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From the St. Paul Pioneer Press (Minnesota), December 29, 2007:

Peace at home, war and two sons abroad

BY TIM BESS

The 2007 holiday season has been lonely around the Bess household. Our sons are deployed in war zones. Our oldest, Capt. Jon, is an F-15E Strike Eagle pilot and is in Afghanistan. Our youngest, 1st Lt. Jeff, is a Chinook helicopter pilot deployed to Iraq. This is the first time we have not been together at this time of year. It is difficult to wrap my brain around the fact that half our family is so far away, participating in wars so alien to my way of thinking.

I think of Jon and Jeff every day and, having never been to war myself, wonder what their daily life is like. I hear and read all the platitudes about honor and duty to country, but I only hope for their safe return. I have never been a believer in the heroics of war; in fact, I do not believe that war resolves any problems between peoples of any countries. I am an advocate for peace - who happens to have two boys fighting wars on two fronts.

War changes the young men and women we send to defend our stated principles, changes them in ways no parent can hope to undo. Whether I agree with the principles for these wars is irrelevant. What is relevant is my strong desire to support the men and women whom we have sent to war. They are soldiers, sailors, pilots and merchant marines who do not dispute their obligations and orders. They deserve our utmost respect and humility.

This December, I had been feeling somewhat lost, without a compass to direct me toward what is significant about what my sons are undertaking in their missions. I suppose I did my fair share of wallowing in self-pity that my sons are in harm's way.

Then I received an e-mail from Mike Rankin that helped me to understand not only what my sons are doing in Iraq and Afghanistan, but also what it means to me. Mike is an old Navy guy who serves on interview committees in Minnesota that help select congressional nominees to all five military academies. He and I have served on these committees together, and he was instrumental in getting my son Jon enrolled in the United States Merchant Marine Academy.

In his e-mail, Mike explained that he had just received a U.S. flag in the mail, with a certificate and a card. The certificate attested that the flag had been flown over the skies of Afghanistan on a combat mission in an F-15E Strike Eagle.

The card had come from my son Jon. It read:

Hello! It's been too long since I've written you - I hope everything is well in Red Wing. I'm currently deployed to Bagram Air Base, Afghanistan, supporting Operation Enduring Freedom. I've been here since September, and I'll be leaving at the beginning of January. My brother is a Chinook helo pilot on a 15-18 month deployment in Baghdad, and I'll be home at the end of January to visit him and my family up in Cottage Grove. I'm looking forward to it.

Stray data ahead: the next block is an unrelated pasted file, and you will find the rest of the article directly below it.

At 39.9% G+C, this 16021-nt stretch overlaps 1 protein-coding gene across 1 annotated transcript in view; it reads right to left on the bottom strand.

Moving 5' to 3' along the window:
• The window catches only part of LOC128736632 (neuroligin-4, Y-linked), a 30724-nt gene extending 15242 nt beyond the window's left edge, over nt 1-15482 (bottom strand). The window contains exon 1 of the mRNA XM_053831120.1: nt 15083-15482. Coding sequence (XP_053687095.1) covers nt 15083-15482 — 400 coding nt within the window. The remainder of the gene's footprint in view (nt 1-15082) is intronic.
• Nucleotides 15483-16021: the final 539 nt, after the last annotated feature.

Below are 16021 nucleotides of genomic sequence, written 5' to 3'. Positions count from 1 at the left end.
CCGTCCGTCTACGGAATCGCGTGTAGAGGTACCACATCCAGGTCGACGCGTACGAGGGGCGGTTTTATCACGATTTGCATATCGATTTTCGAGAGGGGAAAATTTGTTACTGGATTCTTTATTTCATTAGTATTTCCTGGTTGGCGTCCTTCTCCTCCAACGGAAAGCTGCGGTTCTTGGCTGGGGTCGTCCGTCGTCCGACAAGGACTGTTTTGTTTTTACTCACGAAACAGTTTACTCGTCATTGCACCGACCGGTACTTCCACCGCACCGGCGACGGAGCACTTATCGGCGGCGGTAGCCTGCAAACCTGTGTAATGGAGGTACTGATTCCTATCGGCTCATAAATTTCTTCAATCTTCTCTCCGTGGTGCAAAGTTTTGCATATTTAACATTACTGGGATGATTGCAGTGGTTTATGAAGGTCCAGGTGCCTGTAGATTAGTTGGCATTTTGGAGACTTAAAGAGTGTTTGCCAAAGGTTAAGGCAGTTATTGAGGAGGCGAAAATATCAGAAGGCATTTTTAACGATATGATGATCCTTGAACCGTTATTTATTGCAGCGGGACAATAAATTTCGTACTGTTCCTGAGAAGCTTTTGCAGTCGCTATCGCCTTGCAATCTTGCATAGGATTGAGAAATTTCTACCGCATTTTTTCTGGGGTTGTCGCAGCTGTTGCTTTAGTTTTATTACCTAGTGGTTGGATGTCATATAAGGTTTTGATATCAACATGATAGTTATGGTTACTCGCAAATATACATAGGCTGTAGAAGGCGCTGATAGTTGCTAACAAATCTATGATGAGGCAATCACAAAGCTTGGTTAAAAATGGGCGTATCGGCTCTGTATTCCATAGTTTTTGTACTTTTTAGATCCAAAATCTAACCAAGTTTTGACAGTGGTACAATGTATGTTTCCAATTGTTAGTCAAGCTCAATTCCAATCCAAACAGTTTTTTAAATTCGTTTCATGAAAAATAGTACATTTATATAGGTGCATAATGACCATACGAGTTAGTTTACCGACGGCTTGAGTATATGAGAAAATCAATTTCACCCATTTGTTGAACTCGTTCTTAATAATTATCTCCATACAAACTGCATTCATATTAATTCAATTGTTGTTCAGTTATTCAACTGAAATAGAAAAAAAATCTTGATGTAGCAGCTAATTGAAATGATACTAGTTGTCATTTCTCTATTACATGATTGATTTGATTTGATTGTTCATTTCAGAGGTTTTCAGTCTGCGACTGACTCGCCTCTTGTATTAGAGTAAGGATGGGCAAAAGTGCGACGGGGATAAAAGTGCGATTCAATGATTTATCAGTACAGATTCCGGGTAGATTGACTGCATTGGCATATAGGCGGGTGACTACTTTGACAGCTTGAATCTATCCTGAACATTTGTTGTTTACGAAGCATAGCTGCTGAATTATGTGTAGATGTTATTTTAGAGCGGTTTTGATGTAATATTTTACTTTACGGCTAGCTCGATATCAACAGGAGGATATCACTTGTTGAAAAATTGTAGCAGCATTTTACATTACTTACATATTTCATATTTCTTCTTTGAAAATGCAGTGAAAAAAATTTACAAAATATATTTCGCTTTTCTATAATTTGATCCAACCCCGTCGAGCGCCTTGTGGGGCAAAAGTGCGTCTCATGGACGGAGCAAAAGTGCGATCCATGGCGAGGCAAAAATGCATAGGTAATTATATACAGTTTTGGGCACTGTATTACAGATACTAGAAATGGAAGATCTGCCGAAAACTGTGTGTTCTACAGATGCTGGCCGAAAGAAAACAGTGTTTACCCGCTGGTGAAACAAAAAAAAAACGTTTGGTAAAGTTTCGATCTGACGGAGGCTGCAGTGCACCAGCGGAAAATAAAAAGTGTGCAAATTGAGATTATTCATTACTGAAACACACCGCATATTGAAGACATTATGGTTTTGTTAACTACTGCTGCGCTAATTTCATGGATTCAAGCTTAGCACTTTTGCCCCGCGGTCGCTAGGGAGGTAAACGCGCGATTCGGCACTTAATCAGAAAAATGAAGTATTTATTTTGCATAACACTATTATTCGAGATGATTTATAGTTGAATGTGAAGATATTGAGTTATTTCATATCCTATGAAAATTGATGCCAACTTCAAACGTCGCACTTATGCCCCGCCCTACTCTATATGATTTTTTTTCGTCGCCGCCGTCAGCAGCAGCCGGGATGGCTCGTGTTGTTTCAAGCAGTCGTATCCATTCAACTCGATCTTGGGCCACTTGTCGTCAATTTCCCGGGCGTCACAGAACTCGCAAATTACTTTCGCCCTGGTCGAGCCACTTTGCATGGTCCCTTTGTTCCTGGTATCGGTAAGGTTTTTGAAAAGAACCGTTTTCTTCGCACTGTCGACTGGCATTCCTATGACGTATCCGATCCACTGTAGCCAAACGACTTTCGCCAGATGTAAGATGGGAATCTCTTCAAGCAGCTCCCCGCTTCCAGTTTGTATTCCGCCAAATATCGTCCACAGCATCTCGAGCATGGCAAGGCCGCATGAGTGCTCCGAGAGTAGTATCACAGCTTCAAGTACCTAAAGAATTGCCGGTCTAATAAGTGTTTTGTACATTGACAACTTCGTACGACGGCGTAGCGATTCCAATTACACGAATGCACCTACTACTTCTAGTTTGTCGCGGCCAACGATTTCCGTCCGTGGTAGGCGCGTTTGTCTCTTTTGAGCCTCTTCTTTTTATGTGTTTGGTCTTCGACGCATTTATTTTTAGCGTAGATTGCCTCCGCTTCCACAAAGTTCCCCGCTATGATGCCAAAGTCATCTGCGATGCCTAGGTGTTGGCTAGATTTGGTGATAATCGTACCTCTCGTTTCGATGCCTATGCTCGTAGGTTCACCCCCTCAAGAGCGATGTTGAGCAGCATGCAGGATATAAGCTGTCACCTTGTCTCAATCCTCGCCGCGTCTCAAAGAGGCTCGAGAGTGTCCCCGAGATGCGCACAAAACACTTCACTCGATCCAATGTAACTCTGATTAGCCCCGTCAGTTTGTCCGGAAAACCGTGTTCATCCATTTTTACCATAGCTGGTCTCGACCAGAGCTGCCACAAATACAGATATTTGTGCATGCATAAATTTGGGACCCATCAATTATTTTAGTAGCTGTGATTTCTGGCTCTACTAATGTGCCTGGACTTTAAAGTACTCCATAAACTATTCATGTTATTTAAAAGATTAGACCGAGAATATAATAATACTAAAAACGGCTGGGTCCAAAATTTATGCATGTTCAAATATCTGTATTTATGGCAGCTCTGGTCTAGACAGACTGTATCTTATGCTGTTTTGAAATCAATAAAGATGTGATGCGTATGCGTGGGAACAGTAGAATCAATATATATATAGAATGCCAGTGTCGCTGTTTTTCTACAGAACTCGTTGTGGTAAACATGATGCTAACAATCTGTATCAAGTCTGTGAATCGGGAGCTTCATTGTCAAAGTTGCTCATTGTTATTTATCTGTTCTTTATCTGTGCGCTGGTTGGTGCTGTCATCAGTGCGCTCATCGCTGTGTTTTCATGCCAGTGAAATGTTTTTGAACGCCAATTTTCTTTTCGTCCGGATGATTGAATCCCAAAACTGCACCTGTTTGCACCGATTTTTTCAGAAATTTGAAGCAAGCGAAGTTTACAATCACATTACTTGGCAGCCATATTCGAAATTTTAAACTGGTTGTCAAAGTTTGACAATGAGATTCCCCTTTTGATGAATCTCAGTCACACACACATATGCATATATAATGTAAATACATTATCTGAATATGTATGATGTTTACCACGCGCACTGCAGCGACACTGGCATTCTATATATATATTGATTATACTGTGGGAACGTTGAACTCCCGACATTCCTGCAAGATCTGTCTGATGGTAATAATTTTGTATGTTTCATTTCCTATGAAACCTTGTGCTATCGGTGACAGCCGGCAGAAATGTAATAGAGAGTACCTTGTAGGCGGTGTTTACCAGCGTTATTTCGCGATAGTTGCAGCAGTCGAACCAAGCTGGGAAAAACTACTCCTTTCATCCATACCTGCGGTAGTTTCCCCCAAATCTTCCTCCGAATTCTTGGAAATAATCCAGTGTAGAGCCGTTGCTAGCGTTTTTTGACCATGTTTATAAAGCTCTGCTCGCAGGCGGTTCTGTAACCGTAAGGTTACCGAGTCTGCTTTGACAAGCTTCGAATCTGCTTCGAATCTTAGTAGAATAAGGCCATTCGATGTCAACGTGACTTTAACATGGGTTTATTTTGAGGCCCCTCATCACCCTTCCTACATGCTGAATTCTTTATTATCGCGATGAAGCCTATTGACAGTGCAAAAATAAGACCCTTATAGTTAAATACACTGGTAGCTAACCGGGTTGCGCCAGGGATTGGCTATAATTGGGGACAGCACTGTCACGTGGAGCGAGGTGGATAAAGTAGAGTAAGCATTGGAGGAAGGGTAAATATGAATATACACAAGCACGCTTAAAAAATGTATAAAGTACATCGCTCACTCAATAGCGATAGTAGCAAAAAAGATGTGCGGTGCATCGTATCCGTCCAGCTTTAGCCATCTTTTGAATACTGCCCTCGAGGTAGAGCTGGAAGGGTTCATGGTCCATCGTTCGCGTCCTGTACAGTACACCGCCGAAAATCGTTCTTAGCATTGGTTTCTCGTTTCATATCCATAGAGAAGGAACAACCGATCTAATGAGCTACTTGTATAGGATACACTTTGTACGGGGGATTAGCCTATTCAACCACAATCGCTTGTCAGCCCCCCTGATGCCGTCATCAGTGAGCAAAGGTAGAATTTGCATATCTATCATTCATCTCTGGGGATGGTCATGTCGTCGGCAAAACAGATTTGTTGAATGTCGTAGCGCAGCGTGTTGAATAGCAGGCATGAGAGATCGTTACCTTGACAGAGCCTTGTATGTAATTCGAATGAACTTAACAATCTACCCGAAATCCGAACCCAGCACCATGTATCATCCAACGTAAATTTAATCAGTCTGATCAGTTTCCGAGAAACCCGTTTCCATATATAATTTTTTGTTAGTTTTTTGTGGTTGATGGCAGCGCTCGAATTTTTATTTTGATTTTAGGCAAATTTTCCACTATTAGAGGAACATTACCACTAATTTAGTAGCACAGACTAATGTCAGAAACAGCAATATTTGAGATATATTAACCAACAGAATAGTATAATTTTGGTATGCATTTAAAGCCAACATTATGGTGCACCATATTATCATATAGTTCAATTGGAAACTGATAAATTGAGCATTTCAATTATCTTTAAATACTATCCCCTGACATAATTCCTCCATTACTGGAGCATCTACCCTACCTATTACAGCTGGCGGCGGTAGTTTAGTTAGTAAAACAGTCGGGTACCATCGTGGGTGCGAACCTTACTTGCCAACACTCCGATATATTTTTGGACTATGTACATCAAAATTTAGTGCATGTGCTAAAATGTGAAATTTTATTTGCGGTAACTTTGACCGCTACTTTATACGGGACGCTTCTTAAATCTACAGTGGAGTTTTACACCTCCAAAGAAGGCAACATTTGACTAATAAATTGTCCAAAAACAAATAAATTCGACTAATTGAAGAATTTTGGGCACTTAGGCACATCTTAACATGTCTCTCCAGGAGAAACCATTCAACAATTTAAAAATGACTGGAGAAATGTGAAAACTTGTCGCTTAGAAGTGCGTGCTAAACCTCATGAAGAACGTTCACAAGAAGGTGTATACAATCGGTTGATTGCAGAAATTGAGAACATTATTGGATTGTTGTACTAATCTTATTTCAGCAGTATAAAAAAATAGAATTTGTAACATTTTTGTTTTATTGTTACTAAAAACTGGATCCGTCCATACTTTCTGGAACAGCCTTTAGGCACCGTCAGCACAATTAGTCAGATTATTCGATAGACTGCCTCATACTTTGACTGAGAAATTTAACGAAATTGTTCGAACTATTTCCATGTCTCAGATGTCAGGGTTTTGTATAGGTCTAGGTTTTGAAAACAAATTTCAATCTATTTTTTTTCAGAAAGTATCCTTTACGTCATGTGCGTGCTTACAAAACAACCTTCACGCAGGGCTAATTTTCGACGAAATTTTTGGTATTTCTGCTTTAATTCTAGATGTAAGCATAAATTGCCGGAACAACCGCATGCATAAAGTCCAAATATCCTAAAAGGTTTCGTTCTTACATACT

I've been mission qualified in the F-15E Strike Eagle for a year now and have about 1 years left in the squadron out of Seymour Johnson AFB, Goldsboro, N.C. My call sign is 'Ripper,' from a legendary story of one of my less than stellar moments in the jet.

I flew this flag on Nov. 23 in Southern Afghanistan, the Helmind Province. We supported some British troops who had been getting attacked by many Taliban Fighters throughout the day and into the night. We ended up finding several of them as they were sneaking up on the Brits in a direction they didn't expect and dropped two laser guided bombs on their position. Our British friends slept safely for one more night.

I hope everything is well with you these days. Thank you again for helping me with the Academy - it was the best decision I ever made and one that shaped me into the man I am today.

Merry Christmas and God Bless,

Jon Bess (USMMA Class of 2003)

In the e-mail he sent me, Mike wrote enthusiastically - lots of capital letters and exclamation points - about how much my son's letter meant to him, and he signed off with this: "We ordinary citizens should be thanking our service men and women and here one of them is thanking me. Can you imagine!?!"

Knowing my son, that's not so hard for me to imagine. But it has been sometimes difficult to imagine how to support my peaceful beliefs and at the same time support my boys in something I do not believe in - war.

Mike Rankin's unrestrained regard for my son's service, and, by extension, for all who serve, has helped focus my thoughts and lift my spirits this holiday season. I am an advocate for peace, but believe that once we put our troops in harm's way, they deserve our total support. If we are unwilling to thank our troops, then we are unwilling to accept our obligations to them.

My daily routine in our safe, prosperous society does not compare to the daily routine of my sons, or of the other sons and daughters in harm's way. I humbly request that each of you, somewhere in each day, pause to think of what our service men and women are doing at that moment in time - so that you can begin to appreciate the luxury of daily life in America.

We owe them more than we can ever repay, more than we will ever know. I could say that it does not matter if you believe in the wars or not, but that would be arrogance on my part, especially since I have been an anti-war activist. I know that my sons are serving their country each and every day, and doing what they believe is making a difference.

Our service men and women did not create these two wars, but we sent them there, and they are carrying out their obligations and deserve our gratitude. Please support our service men and women and their families.

Timothy A. Bess is a retired educator. He currently works as a social justice consultant with Tolerance Minnesota and the YWCA of Minneapolis.


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